It’s an odd feeling at first. Your words on a public forum. It’s even odder when you realize that hundreds of people a day are reading the words. It changes your perspective on what you see and what you want to write about. And sometimes, when people react in ways you don’t expect, you realize how different you are from other people. When we publish our opinions online, we are fair game, so if you say anything the least bit controversial, the extent of the reactions can be surprising, at least to some of us.
If you are journalling privately, you can just ramble on stream of consciousness and not worry about accuracy or about insulting anyone. But when you’re a blogger, you find yourself writing much more carefully. It doesn’t mean measuring your words, necessarily. It just means checking the validity of what you are saying.
First of all, you don’t want to publish anything that isn’t true. It’s irresponsible and will come back to bite you via angry tongue-lashing comments and personal guilt. But sometimes you can check a fact until you’re blue in the face and not be able to get it quite right, in which case you write qualifiers like, “I am told that…” Or, “it seems.”
You also want to make it clear that you are joking on posts you intend to be tongue-in-cheek. That way you can hope that people will accept your words for their humor value and not react angrily. It doesn’t always work out this way. In one of my earliest posts, about gossip, I included a fictitious list of scandalous rumors. (Well, all but one was fictitious.) I heard back that these rumors were taken seriously by some people and that they spent appreciable time trying to figure out who the people were who I was talking about. I’ve got to tell you that if I knew someone was having an affair or going to rehab, I would NOT blog about it. What’s the point?
Sometimes it’s hard to avoid being angry and/or sarcastic, and in those cases, we try to express these feelings carefully. We want to avoid ranting, because it’s boring and immature and destroys our credibility. Rather, we want to be clear and direct. That’s what journalistic and editorial writing is all about.
The point is that we bloggers are writing to an expanded audience, not to to ourselves or to our close friends. We have to measure the weight of what we’re saying and make sure we want the whole world to know we said it. You never know where or when you will be quoted. The yenta has had her articles or parts of them reproduced in other blogs and even in published articles. The minute we write down our words, they are public. We are public.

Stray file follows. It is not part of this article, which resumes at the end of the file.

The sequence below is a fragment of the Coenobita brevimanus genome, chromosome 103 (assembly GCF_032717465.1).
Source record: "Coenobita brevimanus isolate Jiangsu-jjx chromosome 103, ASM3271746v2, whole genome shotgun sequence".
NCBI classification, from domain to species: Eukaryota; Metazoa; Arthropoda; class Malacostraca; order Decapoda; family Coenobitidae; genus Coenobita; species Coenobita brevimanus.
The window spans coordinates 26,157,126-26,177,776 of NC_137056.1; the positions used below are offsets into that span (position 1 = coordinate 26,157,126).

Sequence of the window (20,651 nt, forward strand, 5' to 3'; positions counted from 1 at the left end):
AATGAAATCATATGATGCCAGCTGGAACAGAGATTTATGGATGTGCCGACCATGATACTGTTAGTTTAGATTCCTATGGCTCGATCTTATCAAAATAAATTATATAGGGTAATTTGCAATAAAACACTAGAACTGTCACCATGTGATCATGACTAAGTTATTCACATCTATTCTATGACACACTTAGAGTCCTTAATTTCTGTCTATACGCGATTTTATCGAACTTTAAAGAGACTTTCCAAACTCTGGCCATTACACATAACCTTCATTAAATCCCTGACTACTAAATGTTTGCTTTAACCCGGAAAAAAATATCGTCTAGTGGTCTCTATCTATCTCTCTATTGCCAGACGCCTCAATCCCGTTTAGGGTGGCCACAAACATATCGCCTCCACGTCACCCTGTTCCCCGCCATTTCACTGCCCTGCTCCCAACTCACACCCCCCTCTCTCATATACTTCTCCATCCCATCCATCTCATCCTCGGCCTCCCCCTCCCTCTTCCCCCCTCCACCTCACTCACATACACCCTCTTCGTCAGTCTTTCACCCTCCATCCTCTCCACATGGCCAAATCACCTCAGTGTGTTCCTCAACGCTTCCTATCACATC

Analyzing my web statistics, I see that the greatest amount of bandwidth is used by RSS feeds and services that disperse data. I imagine many blogs find this to be true. It gives me stage fright.
Expressing opinions is always a risk in any venue, not just on blogs. Some people will like your opinions and some people won’t. Some of us lose friends this way and that’s always painful. It’s probably better to just shut up and keep your opinions to yourself. I am often surprised at the reactions. Sometimes people surprise me by getting angry at what I say. But then again, I make new friends through my blog. Other bloggers and I become each other’s “fans.”
So why do we do it? Why do we care if other people know what we think or see? Is it ego? Is it a desire to right things we think are wrong? Is it because we think it’s possible that we have perspectives on things that other people don’t? Or that we have unique information? Are we closet entertainers who can’t sing or dance? Or are we just obnoxious? It’s probably some combination of all these sterling qualities.
Some bloggers take safe paths and stick to material that is factual and relatively pleasant. But in the wider blogging community, most bloggers are not like this. Check out the news blogs, or even the techie blogs or movie review blogs, where there are vehement, insulting discussions on just about everything. When we put anything on our blogs other than good-natured statements of fact, we can expect a reaction. After a while, you need to ask yourself why you are doing this. I do, anyway. When I have isolated conversations with people, or talk to a small group, only a few people at a time hear what you are saying. But when I blog, many more people read it and they discuss it among themselves.
As bloggers, we can even get into trouble with readers for giving a negative opinion on a restaurant they hold dear.
Many of us bloggers are geeky introverts who tend to avoid large social gatherings and interactions with numbers of people. We have fun sitting in front of our blinking computer screens late at night and dreaming up our odd perspectives. We aren’t used to attention, especially the vehement kind.
Aside from the public opinion aspect of blogging, it’s important to note that running a serious blog is enormously time consuming. An article I wrote recently took me three days to research and write. The blog can take as much time as I give it. Writing the blog has changed my schedules, my activities, and my opinions. I read less. I go to far fewer social events. I blog and write instead.
Blogging makes you take a hard look at yourself. My blog has been called “controversial,” and more recently, “notorious.” Notorious! I kind of liked that. I don’t think this is going to change how I blog. In life, some people will like you and some people won’t. The only way around this is to keep your opinions completely to yourself, which is not the way of the Yenta.